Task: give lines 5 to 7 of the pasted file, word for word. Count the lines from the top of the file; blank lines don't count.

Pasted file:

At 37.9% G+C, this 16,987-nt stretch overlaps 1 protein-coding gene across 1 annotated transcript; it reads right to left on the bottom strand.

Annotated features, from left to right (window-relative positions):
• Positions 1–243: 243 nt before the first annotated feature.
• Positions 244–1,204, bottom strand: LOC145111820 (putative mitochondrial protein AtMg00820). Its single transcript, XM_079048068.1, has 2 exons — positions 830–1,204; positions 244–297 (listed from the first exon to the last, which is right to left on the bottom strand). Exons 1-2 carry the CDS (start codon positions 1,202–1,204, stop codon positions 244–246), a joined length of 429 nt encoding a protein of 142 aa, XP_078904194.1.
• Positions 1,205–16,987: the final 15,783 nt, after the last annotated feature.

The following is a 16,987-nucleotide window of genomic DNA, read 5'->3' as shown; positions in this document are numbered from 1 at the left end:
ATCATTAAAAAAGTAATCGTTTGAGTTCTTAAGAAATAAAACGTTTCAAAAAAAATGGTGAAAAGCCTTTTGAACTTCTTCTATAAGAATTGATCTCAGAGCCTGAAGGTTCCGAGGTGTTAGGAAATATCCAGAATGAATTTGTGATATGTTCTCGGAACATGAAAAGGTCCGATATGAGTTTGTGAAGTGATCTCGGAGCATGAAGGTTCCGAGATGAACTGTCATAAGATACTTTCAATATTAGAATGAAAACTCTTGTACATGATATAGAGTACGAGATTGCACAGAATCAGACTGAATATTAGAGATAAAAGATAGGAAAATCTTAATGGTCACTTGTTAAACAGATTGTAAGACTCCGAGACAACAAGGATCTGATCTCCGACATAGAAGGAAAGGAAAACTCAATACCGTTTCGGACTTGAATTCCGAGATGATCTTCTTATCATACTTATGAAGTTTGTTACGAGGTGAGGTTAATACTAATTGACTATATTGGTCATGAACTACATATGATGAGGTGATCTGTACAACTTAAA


• Positions 1,205–16,987: the final 15,783 nt, after the last annotated feature.

The following is a 16,987-nucleotide window of genomic DNA, read 5'->3' as shown; positions in this document are numbered from 1 at the left end:
ATCATTAAAAAAGTAATCGTTTGAGTTCTTAAGAAATAAAACGTTTCAAAAAAAATGGTGAAAAGCCTTTTGAACTTCTTCTATAAGAATTGATCTCAGAGCCTGAAGGTTCCGAGGTGTTAGGAAATATCCAGAATGAATTTGTGATATGTTCTCGGAACATGAAAAGGTCCGATATGAGTTTGTGAAGTGATCTCGGAGCATGAAGGTTCCGAGATGAACTGTCATAAGATACTTTCAATATTAGAATGAAAACTCTTGTACATGATATAGAGTACGAGATTGCACAGAATCAGACTGAATATTAGAGATAAAAGATAGGAAAATCTTAATGGTCACTTGTTAAACAGATTGTAAGACTCCGAGACAACAAGGATCTGATCTCCGACATAGAAGGAAAGGAAAACTCAATACCGTTTCGGACTTGAATTCCGAGATGATCTTCTTATCATACTTATGAAGTTTGTTACGAGGTGAGGTTAATACTAATTGACTATATTGGTCATGAACTACATATGATGAGGTGATCTGTACAACTTAAA